Ornamental sweet potato vines come in a variety of fancy-leafed “flavors.” ‘Blackie’ is an easy-to-find favorite, with purplish-black, deeply lobed leaves. ‘Ace of spades’ has heart-shaped leaves. ‘Tri-color’ is variegated with green, white and pink foliage, and the variety called ‘Marguerite’ has golden-green leaves.

The vines grow fast, and are a striking addition as a “spiller” in a container, draping elegantly over the sides. I learned last summer that rabbits find the leaves tasty. If your garden has a resident rabbit (as mine does), you’ll find the vines will start to disappear, so be warned.

Clearing up clematis confusion

QUESTION: I am looking for a white, late-blooming clematis. What can you tell me about it? – Franny

Sweet autumn clematis.

You are probably describing the late-summer-blooming vine that is either sweet autumn clematis or the vine commonly called virgin’s bower. They are both deciduous vines, look similar, and bloom about the same time, but there’s a difference.

Clematis terniflora, the sweet autumn clematis, is a vine that is native to Japan. Here’s what the Southern Living Garden Book says about it: “Tall and vigorous (some would say rampant)…Self-sows readily; can become a pest.” They admit it makes a good privacy screen with its “billowy masses of 1-inch wide, fragrant, creamy white flowers in late summer, fall.”

Digging deeper, I found it listed as a “lesser threat” (as opposed to a “severe” or “significant threat”) by the Tennessee Exotic Pest Plant Council, which lists invasive plants. Not long ago, a friend who has it in her garden told me it is covering up other shrubs in the garden, and she will have to pull it up. Consider yourself warned.

© 2002 Steve Baskauf http://bioimages.vanderbilt.edu

Virgin's bower

The vine called virgin’s bower is C. virginiana, and it’s native to the eastern U.S. It’s described as having “bright green foliage; profuse show of sweetly fragrant, 1¼ inch white blossoms in 3 to 6-inch long clusters in late summer, fall.” It also goes by the common name “devil’s darning needles.” It may also self-seed and could get out of hand if you don’t pay attention, but at least it’s not labeled an invasive pest.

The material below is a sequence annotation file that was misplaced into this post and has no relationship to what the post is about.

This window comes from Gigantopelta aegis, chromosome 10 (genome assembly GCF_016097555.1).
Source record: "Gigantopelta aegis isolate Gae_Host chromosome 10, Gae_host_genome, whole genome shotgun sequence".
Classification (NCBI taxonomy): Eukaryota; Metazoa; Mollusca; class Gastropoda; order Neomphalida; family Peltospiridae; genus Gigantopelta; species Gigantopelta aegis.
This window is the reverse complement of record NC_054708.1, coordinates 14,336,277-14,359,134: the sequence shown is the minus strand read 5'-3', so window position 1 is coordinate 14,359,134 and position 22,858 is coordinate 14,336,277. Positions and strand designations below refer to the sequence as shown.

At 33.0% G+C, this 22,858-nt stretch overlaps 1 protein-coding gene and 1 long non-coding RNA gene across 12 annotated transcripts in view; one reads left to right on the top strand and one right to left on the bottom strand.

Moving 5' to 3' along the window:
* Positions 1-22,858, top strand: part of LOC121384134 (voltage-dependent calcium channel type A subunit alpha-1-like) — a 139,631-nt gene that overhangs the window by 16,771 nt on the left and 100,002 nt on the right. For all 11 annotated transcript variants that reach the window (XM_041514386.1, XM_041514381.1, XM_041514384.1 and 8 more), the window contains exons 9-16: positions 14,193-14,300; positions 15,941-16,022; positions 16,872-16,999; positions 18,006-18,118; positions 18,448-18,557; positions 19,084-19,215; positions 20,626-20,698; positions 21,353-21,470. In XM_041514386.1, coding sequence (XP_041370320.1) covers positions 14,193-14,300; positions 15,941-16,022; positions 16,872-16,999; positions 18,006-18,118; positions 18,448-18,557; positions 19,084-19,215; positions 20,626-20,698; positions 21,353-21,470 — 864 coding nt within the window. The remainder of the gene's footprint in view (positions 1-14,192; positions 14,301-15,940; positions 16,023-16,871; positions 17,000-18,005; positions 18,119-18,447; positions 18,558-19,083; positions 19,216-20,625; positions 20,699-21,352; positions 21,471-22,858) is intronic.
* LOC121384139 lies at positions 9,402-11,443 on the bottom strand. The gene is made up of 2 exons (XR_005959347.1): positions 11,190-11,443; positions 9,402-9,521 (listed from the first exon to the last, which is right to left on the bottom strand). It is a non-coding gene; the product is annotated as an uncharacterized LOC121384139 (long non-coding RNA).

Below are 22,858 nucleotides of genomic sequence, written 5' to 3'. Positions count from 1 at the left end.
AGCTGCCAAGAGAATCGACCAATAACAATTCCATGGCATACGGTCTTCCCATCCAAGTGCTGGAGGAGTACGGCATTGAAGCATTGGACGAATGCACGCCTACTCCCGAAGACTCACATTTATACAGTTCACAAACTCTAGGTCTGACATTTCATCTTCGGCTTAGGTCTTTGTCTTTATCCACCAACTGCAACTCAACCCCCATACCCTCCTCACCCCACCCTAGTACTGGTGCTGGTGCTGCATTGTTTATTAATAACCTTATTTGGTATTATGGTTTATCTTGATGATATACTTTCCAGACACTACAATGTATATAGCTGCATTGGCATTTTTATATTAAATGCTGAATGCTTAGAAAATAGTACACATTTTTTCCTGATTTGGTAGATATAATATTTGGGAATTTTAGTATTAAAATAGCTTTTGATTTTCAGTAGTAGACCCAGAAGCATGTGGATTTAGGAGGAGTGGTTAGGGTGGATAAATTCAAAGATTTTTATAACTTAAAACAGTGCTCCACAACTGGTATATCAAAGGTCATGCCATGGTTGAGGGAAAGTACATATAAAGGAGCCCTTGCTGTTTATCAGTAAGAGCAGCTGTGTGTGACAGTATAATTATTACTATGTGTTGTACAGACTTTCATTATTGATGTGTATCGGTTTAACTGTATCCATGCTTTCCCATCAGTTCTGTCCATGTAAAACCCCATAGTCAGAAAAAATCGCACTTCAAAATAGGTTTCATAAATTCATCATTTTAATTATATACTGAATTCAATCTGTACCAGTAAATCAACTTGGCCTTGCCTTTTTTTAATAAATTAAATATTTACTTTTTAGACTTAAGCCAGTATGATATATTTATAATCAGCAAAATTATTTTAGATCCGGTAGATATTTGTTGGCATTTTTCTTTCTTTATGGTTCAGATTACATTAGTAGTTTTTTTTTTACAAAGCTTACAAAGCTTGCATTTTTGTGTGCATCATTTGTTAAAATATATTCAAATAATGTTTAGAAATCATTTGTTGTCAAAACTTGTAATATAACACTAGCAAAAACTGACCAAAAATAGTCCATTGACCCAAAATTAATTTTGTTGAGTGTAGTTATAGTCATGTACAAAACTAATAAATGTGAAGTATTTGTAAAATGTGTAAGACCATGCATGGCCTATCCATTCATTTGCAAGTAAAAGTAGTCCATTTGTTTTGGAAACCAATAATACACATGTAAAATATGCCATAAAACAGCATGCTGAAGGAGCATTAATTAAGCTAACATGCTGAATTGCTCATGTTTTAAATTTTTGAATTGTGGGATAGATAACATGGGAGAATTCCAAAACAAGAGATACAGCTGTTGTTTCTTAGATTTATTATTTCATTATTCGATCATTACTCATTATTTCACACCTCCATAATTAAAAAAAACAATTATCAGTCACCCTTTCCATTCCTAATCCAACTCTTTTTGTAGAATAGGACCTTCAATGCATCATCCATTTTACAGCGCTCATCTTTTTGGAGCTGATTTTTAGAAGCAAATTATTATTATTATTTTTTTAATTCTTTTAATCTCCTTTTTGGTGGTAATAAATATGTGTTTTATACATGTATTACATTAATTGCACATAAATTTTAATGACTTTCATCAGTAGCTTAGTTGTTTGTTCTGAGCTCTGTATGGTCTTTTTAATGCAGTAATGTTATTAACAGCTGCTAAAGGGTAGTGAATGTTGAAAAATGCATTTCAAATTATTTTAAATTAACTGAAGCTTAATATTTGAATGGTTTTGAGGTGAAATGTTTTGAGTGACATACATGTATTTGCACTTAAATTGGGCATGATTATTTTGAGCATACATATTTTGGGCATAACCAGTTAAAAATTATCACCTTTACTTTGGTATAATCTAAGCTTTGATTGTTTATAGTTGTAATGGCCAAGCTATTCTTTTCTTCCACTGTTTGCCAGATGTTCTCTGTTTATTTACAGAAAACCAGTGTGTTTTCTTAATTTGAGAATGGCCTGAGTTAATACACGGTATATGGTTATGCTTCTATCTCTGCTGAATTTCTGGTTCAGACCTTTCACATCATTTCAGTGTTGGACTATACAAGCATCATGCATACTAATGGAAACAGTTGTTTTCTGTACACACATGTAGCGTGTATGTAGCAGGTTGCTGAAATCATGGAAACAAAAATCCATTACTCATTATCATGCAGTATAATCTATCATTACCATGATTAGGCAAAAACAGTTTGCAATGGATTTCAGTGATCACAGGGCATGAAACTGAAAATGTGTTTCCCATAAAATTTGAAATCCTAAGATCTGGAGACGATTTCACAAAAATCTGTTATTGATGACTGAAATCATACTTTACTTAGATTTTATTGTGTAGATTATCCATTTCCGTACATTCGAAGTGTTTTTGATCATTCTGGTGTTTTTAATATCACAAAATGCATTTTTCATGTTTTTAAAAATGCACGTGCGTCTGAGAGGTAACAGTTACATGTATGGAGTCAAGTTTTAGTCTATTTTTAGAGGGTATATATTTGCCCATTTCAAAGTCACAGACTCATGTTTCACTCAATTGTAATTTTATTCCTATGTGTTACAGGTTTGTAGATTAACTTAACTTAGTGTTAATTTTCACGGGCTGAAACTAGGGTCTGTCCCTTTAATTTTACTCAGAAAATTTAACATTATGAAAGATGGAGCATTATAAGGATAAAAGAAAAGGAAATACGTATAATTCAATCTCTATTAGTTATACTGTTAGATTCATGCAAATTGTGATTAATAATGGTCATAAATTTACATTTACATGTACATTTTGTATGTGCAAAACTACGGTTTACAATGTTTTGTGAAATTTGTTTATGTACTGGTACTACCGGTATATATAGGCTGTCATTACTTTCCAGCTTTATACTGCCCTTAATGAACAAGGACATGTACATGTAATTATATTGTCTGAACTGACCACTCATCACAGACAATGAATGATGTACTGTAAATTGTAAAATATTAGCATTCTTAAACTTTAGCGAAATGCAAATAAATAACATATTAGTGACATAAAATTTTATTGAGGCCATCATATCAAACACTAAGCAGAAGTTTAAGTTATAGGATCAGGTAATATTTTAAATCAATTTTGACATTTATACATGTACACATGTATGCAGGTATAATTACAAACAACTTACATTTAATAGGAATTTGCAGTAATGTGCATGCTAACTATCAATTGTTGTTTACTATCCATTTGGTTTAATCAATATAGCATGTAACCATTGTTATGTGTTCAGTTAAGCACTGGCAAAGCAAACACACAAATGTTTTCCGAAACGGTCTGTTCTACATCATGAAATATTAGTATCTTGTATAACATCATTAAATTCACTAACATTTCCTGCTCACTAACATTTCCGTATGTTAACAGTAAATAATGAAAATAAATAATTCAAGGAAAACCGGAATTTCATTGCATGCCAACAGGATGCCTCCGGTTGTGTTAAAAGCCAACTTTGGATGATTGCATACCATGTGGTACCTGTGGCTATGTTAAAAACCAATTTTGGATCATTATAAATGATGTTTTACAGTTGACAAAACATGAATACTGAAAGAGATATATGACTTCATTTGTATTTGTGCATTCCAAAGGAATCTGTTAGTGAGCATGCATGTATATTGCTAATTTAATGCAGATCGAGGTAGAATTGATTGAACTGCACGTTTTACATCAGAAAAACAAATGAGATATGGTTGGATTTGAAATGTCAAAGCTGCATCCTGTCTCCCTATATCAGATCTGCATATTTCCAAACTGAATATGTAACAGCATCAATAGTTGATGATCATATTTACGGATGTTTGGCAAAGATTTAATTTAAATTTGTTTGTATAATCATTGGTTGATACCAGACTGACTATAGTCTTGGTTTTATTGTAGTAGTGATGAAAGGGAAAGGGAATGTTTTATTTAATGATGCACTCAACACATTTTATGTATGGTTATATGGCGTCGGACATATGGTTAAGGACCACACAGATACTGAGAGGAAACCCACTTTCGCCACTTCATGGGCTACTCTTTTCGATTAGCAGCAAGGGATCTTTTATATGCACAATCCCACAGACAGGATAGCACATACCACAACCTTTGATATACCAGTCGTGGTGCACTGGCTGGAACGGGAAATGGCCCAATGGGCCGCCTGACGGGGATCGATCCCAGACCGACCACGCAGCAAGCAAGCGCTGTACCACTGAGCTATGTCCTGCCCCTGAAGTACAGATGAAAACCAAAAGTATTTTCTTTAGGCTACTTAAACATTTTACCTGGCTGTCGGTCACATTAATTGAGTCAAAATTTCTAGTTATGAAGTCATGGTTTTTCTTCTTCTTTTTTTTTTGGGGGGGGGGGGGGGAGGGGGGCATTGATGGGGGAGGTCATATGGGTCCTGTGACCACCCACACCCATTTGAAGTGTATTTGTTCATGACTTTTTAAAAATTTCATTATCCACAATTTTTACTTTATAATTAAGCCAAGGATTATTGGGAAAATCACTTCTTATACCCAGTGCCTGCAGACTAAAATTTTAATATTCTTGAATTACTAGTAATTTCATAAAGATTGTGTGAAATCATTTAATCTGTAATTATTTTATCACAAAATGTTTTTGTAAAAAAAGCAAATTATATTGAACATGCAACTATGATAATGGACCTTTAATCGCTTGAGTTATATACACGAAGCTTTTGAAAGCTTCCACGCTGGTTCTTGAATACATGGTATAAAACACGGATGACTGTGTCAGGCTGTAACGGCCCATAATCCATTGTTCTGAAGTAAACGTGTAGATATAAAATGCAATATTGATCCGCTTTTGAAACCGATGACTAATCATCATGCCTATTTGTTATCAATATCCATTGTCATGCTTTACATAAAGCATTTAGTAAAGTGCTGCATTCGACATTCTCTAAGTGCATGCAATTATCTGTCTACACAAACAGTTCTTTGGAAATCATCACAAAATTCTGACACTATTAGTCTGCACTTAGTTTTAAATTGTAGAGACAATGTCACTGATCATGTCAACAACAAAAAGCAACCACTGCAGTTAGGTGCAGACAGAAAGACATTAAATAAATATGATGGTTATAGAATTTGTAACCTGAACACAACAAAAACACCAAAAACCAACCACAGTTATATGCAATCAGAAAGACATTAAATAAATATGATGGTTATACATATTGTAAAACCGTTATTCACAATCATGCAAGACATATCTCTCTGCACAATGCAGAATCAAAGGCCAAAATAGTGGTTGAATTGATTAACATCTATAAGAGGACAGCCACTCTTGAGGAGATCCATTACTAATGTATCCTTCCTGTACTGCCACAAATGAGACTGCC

The sweet autumn clematis is likely the most readily available in nurseries and garden centers; to find virgin’s bower, you may have to look for nurseries that specialize in native species. Here are three in theNashville area:

Growild, a wholesale nursery in Fairview that welcomes retail customers by appointment (http://www.growildinc.com/); Nashville Natives, which provides plants for sale at Whole Foods and Gardens of Babylon (http://www.nashvillenatives.com/); and Moore & Moore Garden Center, a retail nursery at 8216 Highway 100 (http://www.mooreandmoore.com/)

Banishing ‘leaflets three’

QUESTION: What’s the best way to get rid of poison ivy?

Growing up where pavement and neatly trimmed lawn were the modern idea of landscaping, I didn’t encounter poison ivy until I became a real gardener. But by the time  I did learn the mantra (Leaflets three – let it be!) I knew to keep well away from it. Unfortunately, it seems to show up everywhere these days.

The best way to deal with poison ivy is, of course, to treat it very carefully. Fitzroy Bullock, a professor at Tennessee State University’s Cooperative Extension Program, has written a fact sheet on identifying the vine and dealing with it in the landscape.

When you find the sweet little seedlings in garden beds (often at the edges of the lawn, along fence lines, places that don’t get regular mowing), you can dig them out, roots and all, and dispose of them. Wear long sleeves and gloves to do the job. If you use disposable gloves, you can throw them away when you’re done, and avoid the possibility of accidentally getting the plant’s irritating oil on your skin. Some have suggested using a plastic newspaper bag as a glove, of sorts. Put your hand in the bag, use it to pull the vine out of the ground, then peel the bag off, inside out, with the vine inside.

If it’s a big vine with a well-established root system, it’s a bit harder to get rid of. Cut it as close to the ground as possible, and to keep it from growing back, immediately treat the stem with a garden herbicide that contains glyphosate (such as Roundup). Don’t spray the vine itself, and be careful not to let the spray get onto other plants, because glyphosate – or even a drift from the poison – will kill or damage most every green thing it touches.

Even after it’s dead, a large vine can be a problem. The toxic leaves dry up and fall on the ground, and later, after the aerial roots that have held it up begin to die, the whole vine could fall. Dispose of dead leaves and vines carefully, because the toxin is still present.

You may need to apply a second helping of herbicide if the vine begins to grow again from the stump. Apply herbicide again when the new, young leaves have opened fully.

If you are sensitive to the plant and accidentally make contact, expect intense itching, rash and blisters – not a serious situation, but certainly bothersome for a few days. It’s a good idea at any rate to wash your skin with soap and water after a day in the garden.